Humility

Ego is as much a part of science as it of any other profession, maybe more so. The money can be decent, but it’s not a driving factor in why we play the game; recognition of your work is vitally important, so it’s reasonable to say there are plenty of egos in science.

On the other hand, discovery itself can be an act of humility. I am reminded of this based on a paper that was recently published describing a new synthetic, made in a laboratory microorganism. The organism, dubbed Syn3.0, is really a very stripped down version of a simple bacterium that already had a pretty small genome of around 1500 genes — typical lab bacteria have 2500 – 5000 genes. What these scientists did was eliminate all the genes the organism could do without, leaving only genes it needed for growth on a lab food source. This was actually a remarkable technical achievement that involved synthesizing the genome from scratch numerous times, then not only figuring out what the nonessential genes were, and removing them, but rearranging how the remaining genes are organized, and re-implanting the new genome in the cell and making it grow. It took a large team of scientists five years.

When they were done they had stripped two-thirds of the original genome away, leaving 473 genes required for this microbe to grow at a reasonable rate. As the scientists themselves remarked, one of the most amazing things was that when they were done nearly a third of the genes that remained were of unknown function. That is of 473 genes essential for life, there are 149 of them that we don’t know what they do. This is remarkable. When you think that over the past 50 years literally tens or hundreds of thousands of smart people around the world have devoted their careers, and untold number of hours to understanding the basic biology of the cell at the genomic level, yet we still don’t know what a third of it is doing. If this is not enough to make one humble to the vast complexity of life, I don’t know what is.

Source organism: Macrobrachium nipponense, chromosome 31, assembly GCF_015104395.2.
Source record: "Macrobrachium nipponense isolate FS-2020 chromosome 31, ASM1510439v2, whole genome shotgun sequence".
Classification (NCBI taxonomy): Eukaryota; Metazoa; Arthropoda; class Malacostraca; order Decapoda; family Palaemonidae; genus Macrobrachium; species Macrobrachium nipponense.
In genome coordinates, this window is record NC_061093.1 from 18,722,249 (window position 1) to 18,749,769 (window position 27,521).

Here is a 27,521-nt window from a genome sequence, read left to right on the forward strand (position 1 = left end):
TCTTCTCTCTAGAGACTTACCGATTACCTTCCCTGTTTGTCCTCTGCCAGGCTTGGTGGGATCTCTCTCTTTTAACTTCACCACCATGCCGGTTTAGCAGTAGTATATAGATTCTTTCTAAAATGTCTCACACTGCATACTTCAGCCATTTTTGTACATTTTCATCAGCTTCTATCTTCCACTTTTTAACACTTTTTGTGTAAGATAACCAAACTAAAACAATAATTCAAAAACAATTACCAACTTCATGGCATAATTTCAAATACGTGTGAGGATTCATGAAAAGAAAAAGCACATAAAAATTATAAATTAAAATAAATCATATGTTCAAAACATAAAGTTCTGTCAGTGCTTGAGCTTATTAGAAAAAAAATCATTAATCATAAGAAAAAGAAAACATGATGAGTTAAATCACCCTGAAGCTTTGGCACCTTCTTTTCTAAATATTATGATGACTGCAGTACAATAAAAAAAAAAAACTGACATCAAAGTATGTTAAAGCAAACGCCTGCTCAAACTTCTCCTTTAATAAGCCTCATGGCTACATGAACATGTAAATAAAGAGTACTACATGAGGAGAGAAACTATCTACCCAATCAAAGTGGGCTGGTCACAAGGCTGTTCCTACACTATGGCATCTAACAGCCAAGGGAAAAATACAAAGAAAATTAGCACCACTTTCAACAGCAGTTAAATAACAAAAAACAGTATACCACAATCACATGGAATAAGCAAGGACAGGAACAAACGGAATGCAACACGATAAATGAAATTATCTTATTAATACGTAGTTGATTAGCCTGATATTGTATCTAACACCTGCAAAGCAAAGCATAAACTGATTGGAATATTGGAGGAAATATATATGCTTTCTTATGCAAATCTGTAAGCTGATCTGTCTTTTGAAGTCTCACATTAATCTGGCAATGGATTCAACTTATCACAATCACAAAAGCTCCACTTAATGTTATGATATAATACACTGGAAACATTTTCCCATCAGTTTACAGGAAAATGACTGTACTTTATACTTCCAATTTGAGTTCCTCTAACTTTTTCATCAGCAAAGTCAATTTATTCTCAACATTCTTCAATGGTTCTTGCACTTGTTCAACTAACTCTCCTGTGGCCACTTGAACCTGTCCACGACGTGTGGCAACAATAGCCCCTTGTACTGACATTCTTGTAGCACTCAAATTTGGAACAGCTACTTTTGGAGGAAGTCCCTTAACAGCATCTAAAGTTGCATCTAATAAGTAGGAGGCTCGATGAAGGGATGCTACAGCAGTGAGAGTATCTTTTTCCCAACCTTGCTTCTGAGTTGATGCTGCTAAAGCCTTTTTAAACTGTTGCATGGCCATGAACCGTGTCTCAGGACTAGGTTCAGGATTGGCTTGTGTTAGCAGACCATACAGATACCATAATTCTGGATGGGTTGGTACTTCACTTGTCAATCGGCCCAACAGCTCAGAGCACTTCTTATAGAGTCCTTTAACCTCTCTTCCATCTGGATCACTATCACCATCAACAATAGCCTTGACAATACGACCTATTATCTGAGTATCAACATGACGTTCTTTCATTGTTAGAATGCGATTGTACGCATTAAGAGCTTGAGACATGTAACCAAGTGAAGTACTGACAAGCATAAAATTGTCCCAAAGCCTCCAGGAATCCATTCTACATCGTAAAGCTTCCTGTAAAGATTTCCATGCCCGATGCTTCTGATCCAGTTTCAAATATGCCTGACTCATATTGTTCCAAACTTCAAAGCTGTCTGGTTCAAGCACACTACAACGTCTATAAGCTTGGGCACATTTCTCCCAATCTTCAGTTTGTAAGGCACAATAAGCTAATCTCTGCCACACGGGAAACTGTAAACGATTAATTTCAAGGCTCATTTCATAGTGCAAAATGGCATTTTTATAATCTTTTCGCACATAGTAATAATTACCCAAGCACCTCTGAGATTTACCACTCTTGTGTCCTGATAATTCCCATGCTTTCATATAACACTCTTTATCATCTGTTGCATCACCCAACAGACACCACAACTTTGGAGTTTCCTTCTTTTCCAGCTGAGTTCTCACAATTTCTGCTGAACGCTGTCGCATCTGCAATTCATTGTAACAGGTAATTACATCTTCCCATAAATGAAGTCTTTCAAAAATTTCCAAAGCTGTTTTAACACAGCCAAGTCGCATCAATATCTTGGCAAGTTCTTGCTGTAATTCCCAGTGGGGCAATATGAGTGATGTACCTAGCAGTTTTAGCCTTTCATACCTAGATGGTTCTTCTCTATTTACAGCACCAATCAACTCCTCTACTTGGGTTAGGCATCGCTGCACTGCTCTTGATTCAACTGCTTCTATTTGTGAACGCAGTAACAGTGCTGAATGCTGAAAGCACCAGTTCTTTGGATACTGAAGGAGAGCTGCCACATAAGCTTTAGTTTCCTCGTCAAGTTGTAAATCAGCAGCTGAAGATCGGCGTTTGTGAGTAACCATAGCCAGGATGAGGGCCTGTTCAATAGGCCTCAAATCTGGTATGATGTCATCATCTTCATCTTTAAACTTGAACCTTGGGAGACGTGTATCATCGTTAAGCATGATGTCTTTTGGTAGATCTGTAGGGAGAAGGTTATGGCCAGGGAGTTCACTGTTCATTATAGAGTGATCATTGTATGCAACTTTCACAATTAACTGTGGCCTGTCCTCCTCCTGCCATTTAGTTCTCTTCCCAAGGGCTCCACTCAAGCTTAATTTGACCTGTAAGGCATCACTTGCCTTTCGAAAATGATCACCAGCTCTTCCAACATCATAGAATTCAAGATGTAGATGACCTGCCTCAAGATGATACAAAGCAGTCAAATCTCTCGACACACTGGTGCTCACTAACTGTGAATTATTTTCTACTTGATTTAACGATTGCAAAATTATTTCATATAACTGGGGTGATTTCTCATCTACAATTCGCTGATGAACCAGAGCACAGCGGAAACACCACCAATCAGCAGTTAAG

Syn3.0 was made, or created, by the J. Craig Venter Institute. Craig Venter was the first person (with a whole bunch of colleagues) to sequence a complete microbial genome over 20 years ago. He then sped the whole process of sequencing the first human genome up by at least five years (finished in 2003). In fact, an earlier institute of his (named TIGR) sequenced the first bacterial genome that I worked with several years ago. He named his new institute after himself. I’ve known a few people who worked for Craig over the years; humility was never a term they used to describe him.

One of my blogs a few weeks ago was bit of science fiction about how useful it would be to make a synthetic microbe in the laboratory. A centerpiece of that story was based on the announcement of Syn1.0, the Venter Institute’s first synthetic cell, announced five years ago. At that time it seemed like it might only be a few more years until we had synthetic genomes and cells on demand. With the challenges associated with producing Syn3.0 that time horizon has now expanded out, probably by quite a bit. Maybe that’s not such a bad thing. It’s going to take awhile to figure out what these 145 genes are doing. In the mean time, I hope we don’t forget this important lesson in humility.

David Emerson

About David Emerson

David Emerson is a professional scientist at the Bigelow Laboratory for Ocean Sciences who studies bacteria that live literally between a rock and a hard place. The views expressed here are his alone.